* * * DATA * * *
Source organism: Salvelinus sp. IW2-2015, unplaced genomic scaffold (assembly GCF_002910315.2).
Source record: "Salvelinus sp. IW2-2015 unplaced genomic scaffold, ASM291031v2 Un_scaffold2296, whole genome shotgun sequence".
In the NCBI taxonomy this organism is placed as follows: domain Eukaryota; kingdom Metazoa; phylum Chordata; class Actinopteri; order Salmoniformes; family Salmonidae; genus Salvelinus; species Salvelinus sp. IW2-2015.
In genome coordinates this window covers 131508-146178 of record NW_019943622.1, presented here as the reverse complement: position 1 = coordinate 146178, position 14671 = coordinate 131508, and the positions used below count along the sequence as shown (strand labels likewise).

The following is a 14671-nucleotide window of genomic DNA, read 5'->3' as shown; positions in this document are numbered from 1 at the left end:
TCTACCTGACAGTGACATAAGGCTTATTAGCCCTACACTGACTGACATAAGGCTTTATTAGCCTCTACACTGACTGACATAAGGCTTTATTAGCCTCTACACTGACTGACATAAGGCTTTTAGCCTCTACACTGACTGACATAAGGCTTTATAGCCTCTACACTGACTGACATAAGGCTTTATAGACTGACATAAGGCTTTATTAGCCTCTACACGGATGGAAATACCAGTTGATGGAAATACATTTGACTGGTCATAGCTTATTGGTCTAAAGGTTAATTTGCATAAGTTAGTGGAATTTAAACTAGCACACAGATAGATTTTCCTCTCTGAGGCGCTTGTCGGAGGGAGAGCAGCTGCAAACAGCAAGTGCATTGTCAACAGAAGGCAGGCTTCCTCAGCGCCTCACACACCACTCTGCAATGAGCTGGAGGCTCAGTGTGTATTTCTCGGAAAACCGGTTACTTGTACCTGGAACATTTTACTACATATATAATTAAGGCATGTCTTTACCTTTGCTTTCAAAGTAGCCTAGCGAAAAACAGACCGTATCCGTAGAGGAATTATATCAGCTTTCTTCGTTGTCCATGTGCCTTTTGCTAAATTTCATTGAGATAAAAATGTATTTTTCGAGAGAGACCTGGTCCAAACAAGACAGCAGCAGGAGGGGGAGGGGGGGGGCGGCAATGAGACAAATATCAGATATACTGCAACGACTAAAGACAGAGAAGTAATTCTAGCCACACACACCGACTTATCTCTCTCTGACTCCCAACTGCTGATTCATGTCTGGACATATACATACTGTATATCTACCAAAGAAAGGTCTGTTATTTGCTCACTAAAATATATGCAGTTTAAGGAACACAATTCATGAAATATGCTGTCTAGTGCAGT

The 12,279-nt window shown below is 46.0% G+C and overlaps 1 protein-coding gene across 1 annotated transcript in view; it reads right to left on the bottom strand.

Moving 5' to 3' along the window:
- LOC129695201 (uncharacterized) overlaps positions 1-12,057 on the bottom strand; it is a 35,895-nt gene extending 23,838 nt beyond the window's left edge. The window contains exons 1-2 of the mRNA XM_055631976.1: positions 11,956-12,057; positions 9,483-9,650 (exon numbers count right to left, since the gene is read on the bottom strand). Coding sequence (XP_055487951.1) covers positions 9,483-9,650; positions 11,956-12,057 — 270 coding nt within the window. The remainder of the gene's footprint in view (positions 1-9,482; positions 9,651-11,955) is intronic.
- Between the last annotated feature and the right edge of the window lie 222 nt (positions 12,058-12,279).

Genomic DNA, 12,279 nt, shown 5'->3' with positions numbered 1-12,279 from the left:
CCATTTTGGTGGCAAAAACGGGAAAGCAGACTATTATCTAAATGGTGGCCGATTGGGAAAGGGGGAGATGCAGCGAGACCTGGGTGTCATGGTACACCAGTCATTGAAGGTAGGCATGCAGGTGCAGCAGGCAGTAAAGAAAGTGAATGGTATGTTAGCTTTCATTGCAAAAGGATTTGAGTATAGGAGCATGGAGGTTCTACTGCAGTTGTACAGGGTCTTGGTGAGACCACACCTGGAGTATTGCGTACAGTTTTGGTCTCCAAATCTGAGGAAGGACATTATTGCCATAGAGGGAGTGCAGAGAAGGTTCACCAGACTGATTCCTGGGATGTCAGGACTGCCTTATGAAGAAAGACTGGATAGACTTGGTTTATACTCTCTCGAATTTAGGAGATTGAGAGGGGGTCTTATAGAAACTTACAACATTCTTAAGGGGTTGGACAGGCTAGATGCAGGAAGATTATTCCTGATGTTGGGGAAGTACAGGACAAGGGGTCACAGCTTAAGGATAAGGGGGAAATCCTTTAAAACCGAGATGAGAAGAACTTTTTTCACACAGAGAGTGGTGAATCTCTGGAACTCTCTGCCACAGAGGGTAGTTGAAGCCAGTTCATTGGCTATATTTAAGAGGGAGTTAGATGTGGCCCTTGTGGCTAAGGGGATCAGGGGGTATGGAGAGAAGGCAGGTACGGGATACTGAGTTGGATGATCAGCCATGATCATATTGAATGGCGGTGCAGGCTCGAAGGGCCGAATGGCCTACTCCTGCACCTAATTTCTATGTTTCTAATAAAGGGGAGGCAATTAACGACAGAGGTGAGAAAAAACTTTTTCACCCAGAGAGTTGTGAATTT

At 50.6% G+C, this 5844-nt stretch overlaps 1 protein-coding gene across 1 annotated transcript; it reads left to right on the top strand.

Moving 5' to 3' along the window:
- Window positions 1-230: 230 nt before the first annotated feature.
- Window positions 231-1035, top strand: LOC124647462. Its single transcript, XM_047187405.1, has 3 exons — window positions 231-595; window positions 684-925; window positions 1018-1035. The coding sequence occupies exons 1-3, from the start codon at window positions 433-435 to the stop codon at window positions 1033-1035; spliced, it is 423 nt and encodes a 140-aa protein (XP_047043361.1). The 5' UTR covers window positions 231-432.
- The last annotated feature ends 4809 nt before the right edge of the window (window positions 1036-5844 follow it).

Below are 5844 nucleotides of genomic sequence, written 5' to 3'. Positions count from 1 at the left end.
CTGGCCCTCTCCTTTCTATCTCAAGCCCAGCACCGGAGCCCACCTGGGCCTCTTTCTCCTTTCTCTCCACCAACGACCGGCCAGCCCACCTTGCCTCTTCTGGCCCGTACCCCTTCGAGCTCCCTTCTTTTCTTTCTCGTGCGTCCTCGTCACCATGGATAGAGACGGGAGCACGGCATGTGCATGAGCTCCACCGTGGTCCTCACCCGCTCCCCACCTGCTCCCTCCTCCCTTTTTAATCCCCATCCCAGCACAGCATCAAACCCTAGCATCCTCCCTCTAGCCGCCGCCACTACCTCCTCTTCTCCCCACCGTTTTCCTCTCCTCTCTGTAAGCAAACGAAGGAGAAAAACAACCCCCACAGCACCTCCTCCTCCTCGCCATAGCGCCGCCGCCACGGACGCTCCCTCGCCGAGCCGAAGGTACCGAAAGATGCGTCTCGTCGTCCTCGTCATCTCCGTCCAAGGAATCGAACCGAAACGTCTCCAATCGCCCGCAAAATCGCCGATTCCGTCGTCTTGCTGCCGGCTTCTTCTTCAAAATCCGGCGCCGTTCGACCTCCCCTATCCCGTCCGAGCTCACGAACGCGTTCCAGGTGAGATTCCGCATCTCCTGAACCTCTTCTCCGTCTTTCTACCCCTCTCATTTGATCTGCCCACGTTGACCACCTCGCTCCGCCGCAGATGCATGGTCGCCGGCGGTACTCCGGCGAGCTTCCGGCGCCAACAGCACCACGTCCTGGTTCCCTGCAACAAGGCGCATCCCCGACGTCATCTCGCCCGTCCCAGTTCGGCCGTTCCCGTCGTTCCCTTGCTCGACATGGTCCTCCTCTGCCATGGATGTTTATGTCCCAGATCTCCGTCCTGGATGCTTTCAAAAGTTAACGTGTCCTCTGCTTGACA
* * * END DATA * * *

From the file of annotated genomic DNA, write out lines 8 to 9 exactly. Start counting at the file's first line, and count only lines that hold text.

Moving 5' to 3' along the window:
- LOC129695201 (uncharacterized) overlaps positions 1-12,057 on the bottom strand; it is a 35,895-nt gene extending 23,838 nt beyond the window's left edge. The window contains exons 1-2 of the mRNA XM_055631976.1: positions 11,956-12,057; positions 9,483-9,650 (exon numbers count right to left, since the gene is read on the bottom strand). Coding sequence (XP_055487951.1) covers positions 9,483-9,650; positions 11,956-12,057 — 270 coding nt within the window. The remainder of the gene's footprint in view (positions 1-9,482; positions 9,651-11,955) is intronic.